Quantifying infant social responsiveness: Microanalysis of home videos of a set of triplets for early indications of autism

Date

2008-10-27T18:01:03Z

Authors

Gerwing, Jennifer

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Abstract

The first objective in this dissertation was to use microanalysis and a dyadic approach to investigate infant social responsiveness. Therefore, I developed a method that used a projective pairs framework: Parental social actions towards infants (i.e., overtures) projected particular infant behaviours. I analyzed whether infant behaviours following these overtures matched what the overture had projected; if they matched, the infant’s behaviours were a response. The data were one family’s home videos of their triplet infants (two males, one female), filmed when the infants were 6 to 15 months old. When the triplets were approximately three years old, clinical assessment indicated that one of the males had Autism Spectrum Disorder (ASD), which impairs an individual’s social behaviors. The second objective here was to test whether the projective pairs framework would reveal early social deficits in the infant with ASD. This result would hold potential for earlier diagnosis (and thus earlier intervention). Researchers have used home videos to look for signs of ASD retrospectively, but these studies have been vulnerable to variability in the data, and often analyses of infant social behaviours did not connect these behaviours to their social, dyadic context. In this dissertation, the home videos were from one family; therefore the data were more homogeneous, and the projective pairs framework preserved the immediate context. The data for Study I were 23 minutes of excerpts (infants’ age 11-15 months). The microanalysis focused on overall infant responsiveness (i.e., the number of times each infant responded over the number of overtures that infant received). The infant with ASD was significantly less responsive than his two siblings. The data for Study II were all of the family’s home videos from when the infants were 6-15 months old (approximately 6 hours). Study II included (1) an exploration of specific functions of overtures (e.g., greeting the infant, getting the infant’s attention), and (2) an analysis of infant behaviours preceding overtures (e.g., looking at the parent, actively engaged elsewhere). The findings from Study II replicated Study I, they also painted a more complex picture. First, like his siblings, the infant with ASD responded to all non-social overtures, almost all helping overtures (e.g., taking a bottle that the parent had passed), and approximately half of overtures that served to seek his attention or to tell him to do something. Second, the infant with ASD was significantly less responsive to parental overtures that were more ambiguous (e.g., playing with the infant, narrating the infant’s actions). Third, regardless of the overture’s function, the infant with ASD was more likely to respond if he had looked at the parent immediately before the overture or if the overture included his name. A dyadic approach to the microanalysis of infant responsiveness identified those social interactions in which (1) the infant with ASD was as responsive as his siblings; (2) the infant with ASD was significantly less responsive than his siblings; and (3) the infant with ASD was the most responsive.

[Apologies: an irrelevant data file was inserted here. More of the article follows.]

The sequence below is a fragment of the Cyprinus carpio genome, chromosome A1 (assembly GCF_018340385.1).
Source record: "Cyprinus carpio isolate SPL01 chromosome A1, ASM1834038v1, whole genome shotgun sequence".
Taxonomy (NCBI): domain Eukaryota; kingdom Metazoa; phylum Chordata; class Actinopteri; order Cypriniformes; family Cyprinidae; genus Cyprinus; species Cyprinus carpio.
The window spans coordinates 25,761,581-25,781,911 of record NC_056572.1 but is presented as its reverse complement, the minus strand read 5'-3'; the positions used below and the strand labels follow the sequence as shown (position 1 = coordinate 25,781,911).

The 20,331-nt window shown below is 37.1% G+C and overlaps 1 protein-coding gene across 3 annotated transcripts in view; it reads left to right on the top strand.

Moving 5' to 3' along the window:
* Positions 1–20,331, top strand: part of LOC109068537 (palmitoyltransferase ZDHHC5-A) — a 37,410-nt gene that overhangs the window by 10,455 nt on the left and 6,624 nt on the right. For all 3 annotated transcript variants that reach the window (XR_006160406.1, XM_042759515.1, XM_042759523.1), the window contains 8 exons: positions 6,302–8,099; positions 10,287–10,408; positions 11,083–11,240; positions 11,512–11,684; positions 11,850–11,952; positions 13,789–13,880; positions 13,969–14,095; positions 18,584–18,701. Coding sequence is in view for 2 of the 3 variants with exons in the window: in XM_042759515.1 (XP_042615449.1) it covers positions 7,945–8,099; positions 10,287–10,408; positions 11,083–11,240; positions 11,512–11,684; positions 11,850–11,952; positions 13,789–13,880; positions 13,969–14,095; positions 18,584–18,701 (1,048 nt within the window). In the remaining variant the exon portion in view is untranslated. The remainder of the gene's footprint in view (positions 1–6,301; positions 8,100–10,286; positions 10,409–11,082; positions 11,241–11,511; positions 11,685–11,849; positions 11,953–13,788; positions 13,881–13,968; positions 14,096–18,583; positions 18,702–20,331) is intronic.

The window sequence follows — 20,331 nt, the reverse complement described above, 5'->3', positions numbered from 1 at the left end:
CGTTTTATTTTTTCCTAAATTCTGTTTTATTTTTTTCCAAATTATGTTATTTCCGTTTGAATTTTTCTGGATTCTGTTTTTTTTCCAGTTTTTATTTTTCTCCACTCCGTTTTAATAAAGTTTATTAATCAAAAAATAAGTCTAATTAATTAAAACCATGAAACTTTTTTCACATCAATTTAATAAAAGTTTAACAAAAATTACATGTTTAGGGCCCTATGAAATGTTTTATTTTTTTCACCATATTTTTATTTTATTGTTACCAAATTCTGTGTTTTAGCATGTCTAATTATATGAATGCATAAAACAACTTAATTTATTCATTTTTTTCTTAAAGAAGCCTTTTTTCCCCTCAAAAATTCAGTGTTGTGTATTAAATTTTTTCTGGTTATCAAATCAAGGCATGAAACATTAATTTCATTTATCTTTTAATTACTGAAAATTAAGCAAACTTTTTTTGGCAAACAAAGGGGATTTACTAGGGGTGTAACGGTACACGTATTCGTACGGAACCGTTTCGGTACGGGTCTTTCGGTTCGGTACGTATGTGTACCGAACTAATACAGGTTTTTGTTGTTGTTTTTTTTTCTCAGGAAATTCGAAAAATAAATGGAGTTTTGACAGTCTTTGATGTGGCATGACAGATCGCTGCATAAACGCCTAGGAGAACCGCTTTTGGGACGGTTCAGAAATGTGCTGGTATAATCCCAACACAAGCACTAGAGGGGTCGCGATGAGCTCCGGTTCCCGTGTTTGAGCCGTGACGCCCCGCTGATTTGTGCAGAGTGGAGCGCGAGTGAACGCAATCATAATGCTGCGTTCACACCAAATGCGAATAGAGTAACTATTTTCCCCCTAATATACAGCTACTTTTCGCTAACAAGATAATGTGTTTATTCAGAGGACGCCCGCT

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Keywords

parent-infant interaction, microanalysis, communication, autism

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